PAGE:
A few months ago at work, at approximately 10:30 a.m., the Internet went down and service was not restored until about 4 o’clock that afternoon. Considering that I work at a public library where many of the patrons are there specifically for using the Internet and that the Internet is my main source of ready reference answers, this was quite the concern. In fact, as soon as the patrons caught wind that the Internet was down and that we had no idea when it would be back, the building cleared out quickly, and the library became strangely quiet. No typing. No screaming children. Few questions. But that day, I had the chance to practice many of the search techniques I’ve studied in library school and to test my knowledge of the Dewey Decimal System and the library’s physical collection. I got to know many of the offline resources that we held, and I got to see the many differences between print and other low-tech resources and my beloved Internet resources.
I began thinking—in this time of “all tech everything,” what is the value of low-tech resources? Are we missing out, simply by searching online before searching in print? What has been lost in this Internet Age?
So I set out on a quest, to examine the many ways in which low-tech librarianship is sometimes a better option. Here is a small sampling of the many ways in which libraries and information professionals can tap into the library offerings that don’t involve computers or Wi-Fi, the ones that are usable even in the dreaded no-Internet situation.
- Microfilm: Microfilm’s low-tech charm, as well as its sustainability as an archival medium, is largely based upon the fact that the only tools necessary to use it are light and a lens. Although storage and physical damage are always factors to consider when using this medium, microfilm continues to be a common method for preserving and archiving newspapers. Online news repositories are useful for searching for specific information, but if researchers are interested in getting a feel for an entire culture, browsing newspapers in full via microfilm is an excellent choice. Newspapers preserved on microfilm preserve valuable cultural information, such as the newspaper’s price, its advertisements, and its short, human interest stories that may never be digitized.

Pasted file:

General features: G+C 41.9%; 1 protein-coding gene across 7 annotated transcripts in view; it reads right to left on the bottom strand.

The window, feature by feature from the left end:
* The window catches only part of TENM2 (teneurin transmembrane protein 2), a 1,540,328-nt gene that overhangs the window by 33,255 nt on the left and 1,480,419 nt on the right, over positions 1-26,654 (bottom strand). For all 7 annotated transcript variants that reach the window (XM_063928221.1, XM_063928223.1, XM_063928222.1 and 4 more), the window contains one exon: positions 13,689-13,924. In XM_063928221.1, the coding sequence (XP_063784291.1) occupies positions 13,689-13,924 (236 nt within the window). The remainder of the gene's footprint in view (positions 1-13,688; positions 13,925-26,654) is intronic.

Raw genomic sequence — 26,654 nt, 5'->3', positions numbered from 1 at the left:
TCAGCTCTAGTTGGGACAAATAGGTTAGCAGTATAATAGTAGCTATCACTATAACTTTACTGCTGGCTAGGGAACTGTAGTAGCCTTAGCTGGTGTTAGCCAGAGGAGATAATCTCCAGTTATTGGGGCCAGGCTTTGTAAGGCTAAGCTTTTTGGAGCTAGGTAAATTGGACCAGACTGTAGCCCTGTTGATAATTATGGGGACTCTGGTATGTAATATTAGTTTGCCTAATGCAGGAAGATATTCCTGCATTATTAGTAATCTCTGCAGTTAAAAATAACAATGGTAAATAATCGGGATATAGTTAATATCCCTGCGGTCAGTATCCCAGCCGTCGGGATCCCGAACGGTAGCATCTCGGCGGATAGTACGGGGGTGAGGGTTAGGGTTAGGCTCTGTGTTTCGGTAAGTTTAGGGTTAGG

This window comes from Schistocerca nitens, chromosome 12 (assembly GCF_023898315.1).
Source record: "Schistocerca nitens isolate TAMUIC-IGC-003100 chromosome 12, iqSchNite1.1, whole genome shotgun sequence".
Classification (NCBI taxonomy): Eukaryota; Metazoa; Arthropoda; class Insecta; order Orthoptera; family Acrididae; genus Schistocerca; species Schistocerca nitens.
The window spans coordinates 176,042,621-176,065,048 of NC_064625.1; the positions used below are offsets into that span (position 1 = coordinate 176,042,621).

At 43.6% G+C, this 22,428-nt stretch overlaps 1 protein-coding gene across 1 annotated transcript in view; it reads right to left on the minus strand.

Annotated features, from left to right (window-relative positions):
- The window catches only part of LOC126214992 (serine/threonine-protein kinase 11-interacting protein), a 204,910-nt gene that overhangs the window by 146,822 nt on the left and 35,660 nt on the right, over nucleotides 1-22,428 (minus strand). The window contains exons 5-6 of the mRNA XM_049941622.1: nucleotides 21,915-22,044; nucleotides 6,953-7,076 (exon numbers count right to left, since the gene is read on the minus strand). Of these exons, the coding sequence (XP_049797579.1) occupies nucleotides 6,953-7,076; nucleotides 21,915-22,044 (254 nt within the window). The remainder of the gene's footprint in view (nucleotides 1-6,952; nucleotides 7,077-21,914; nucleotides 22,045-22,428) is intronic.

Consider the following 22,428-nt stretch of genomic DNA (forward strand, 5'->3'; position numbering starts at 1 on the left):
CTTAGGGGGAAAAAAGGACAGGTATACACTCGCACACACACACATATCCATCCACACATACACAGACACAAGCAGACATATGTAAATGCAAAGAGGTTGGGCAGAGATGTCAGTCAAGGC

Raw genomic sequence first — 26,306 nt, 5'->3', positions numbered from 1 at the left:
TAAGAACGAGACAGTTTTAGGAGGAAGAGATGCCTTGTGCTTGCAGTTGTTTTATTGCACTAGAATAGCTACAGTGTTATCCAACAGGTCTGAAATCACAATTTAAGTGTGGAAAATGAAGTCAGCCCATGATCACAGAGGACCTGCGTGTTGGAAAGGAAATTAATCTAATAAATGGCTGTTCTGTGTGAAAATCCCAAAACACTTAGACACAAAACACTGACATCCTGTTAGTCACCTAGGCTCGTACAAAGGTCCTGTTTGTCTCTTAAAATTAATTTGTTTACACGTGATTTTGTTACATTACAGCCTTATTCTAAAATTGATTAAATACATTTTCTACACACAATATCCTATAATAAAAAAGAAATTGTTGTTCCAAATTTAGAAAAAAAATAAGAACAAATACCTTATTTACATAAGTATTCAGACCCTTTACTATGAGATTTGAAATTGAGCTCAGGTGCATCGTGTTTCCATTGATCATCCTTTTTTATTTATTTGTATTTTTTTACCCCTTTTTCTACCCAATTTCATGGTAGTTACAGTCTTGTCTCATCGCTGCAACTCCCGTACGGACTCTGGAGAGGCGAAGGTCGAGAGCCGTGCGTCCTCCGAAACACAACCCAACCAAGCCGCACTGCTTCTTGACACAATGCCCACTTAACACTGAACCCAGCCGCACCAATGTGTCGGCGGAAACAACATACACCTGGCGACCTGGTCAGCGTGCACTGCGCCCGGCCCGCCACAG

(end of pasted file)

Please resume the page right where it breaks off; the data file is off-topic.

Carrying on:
- City directories: City directories are like phone books times ten. They operate like standard phonebooks, providing addresses and phone numbers for citizens in a particular town, but where they differ is that they also provide demographic information, like age and income. They also organize information geographically, allowing researchers to compare data by neighborhood. And though they’re sometimes available online, there is often a fee for this service, so the free copy at your local library may just be the better (and more economical) choice, especially for historical directories.
- Little Free Libraries: The idea behind Little Free Libraries (LFLs) is simple: “take a book, return a book.” But its simplicity is a large part of its charm, especially in such a technology-driven age. There’s something rustic and small town-ish about LFLs—the handmade box, the peek into the neighbors’ reading habits, the community that congregates around the LFL.
- Alternative lending: Libraries aren’t just books and computers anymore. Libraries all across the country are lending seeds, musical instruments, and even community members as a part of their regular circulation. This alternative lending is in keeping with the idea that libraries are not mere repositories, but community hubs. And really, what’s more low-tech than a garden or an acoustic guitar or a face-to-face conversation with an interesting person?
- Coding without computers: Coding is huge in libraries right now, but for those libraries without computer labs, teaching patrons to code can prove difficult. But thankfully, there are a lot of fun, hands-on alternatives for learning to code. You can use blocks and string, draw pictures, or act out scenes that simulate computer programming functions.
- Makerspaces: When we think of makerspaces, we often think of 3D printers and graphic design software and beats machines. But makerspaces also encourage low-tech options by providing sewing machines, arts & crafts materials, and Lego kits. Even devices like Raspberry Pi are just circuit boards, but they can be used to create musical instruments or robots. The makerspace movement isn’t purely technological—many libraries are in favor of helping patrons make tactile, concrete items, rather than born digital or high-tech creations.
- E-readers: E-readers (not to be confused with tablets) are some of the lowest-tech technologies out there. Devices like the traditional Kindle or Nook, which are used strictly for reading ebooks, are marvels in what they can accomplish. They can remain charged for days, hold hundreds of books, and do not require Internet access to work. For people in communities with limited access to books, the Internet, and electricity, such devices allow for greater access to a greater amount of literature, which then contributes to greater literacy around the globe.
That day in the library, the moment the Internet was restored, I could feel the building come to life. People started to stir, and we all came out of the Internet-free haze we’d been in for most of the day. And yes, I checked my email and caught up on the day’s tweets. But I was also sad, the way you are after a power outage is over, when everything’s bright and real again and all you want to do is turn off all the lights, just to have a few more unplugged moments.